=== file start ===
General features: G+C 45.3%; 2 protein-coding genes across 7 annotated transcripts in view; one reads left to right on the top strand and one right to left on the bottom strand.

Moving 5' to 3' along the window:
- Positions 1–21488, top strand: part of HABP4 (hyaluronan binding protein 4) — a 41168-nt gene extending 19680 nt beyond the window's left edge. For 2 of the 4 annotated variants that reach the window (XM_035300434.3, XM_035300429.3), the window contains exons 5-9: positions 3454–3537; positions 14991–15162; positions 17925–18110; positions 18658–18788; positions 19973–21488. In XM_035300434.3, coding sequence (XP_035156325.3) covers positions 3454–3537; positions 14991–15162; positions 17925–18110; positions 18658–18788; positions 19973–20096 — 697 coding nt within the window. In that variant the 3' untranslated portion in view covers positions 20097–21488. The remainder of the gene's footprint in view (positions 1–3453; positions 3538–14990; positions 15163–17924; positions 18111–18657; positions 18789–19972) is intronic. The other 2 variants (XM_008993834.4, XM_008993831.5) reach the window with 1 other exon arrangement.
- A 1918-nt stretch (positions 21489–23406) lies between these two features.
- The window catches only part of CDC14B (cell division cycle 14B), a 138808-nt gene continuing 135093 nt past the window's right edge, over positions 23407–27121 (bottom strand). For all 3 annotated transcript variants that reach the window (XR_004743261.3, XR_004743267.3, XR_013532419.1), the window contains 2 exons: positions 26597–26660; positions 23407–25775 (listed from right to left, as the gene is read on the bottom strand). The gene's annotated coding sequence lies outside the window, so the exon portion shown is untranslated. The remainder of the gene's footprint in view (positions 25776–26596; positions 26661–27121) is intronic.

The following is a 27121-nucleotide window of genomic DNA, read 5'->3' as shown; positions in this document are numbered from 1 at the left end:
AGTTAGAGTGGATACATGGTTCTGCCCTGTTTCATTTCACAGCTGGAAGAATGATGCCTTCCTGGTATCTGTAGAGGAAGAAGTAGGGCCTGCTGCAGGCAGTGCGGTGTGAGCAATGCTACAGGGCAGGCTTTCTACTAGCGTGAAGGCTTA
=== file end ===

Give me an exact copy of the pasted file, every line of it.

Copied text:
General features: G+C 45.3%; 2 protein-coding genes across 7 annotated transcripts in view; one reads left to right on the top strand and one right to left on the bottom strand.

Moving 5' to 3' along the window:
- Positions 1–21488, top strand: part of HABP4 (hyaluronan binding protein 4) — a 41168-nt gene extending 19680 nt beyond the window's left edge. For 2 of the 4 annotated variants that reach the window (XM_035300434.3, XM_035300429.3), the window contains exons 5-9: positions 3454–3537; positions 14991–15162; positions 17925–18110; positions 18658–18788; positions 19973–21488. In XM_035300434.3, coding sequence (XP_035156325.3) covers positions 3454–3537; positions 14991–15162; positions 17925–18110; positions 18658–18788; positions 19973–20096 — 697 coding nt within the window. In that variant the 3' untranslated portion in view covers positions 20097–21488. The remainder of the gene's footprint in view (positions 1–3453; positions 3538–14990; positions 15163–17924; positions 18111–18657; positions 18789–19972) is intronic. The other 2 variants (XM_008993834.4, XM_008993831.5) reach the window with 1 other exon arrangement.
- A 1918-nt stretch (positions 21489–23406) lies between these two features.
- The window catches only part of CDC14B (cell division cycle 14B), a 138808-nt gene continuing 135093 nt past the window's right edge, over positions 23407–27121 (bottom strand). For all 3 annotated transcript variants that reach the window (XR_004743261.3, XR_004743267.3, XR_013532419.1), the window contains 2 exons: positions 26597–26660; positions 23407–25775 (listed from right to left, as the gene is read on the bottom strand). The gene's annotated coding sequence lies outside the window, so the exon portion shown is untranslated. The remainder of the gene's footprint in view (positions 25776–26596; positions 26661–27121) is intronic.

The following is a 27121-nucleotide window of genomic DNA, read 5'->3' as shown; positions in this document are numbered from 1 at the left end:
AGTTAGAGTGGATACATGGTTCTGCCCTGTTTCATTTCACAGCTGGAAGAATGATGCCTTCCTGGTATCTGTAGAGGAAGAAGTAGGGCCTGCTGCAGGCAGTGCGGTGTGAGCAATGCTACAGGGCAGGCTTTCTACTAGCGTGAAGGCTTA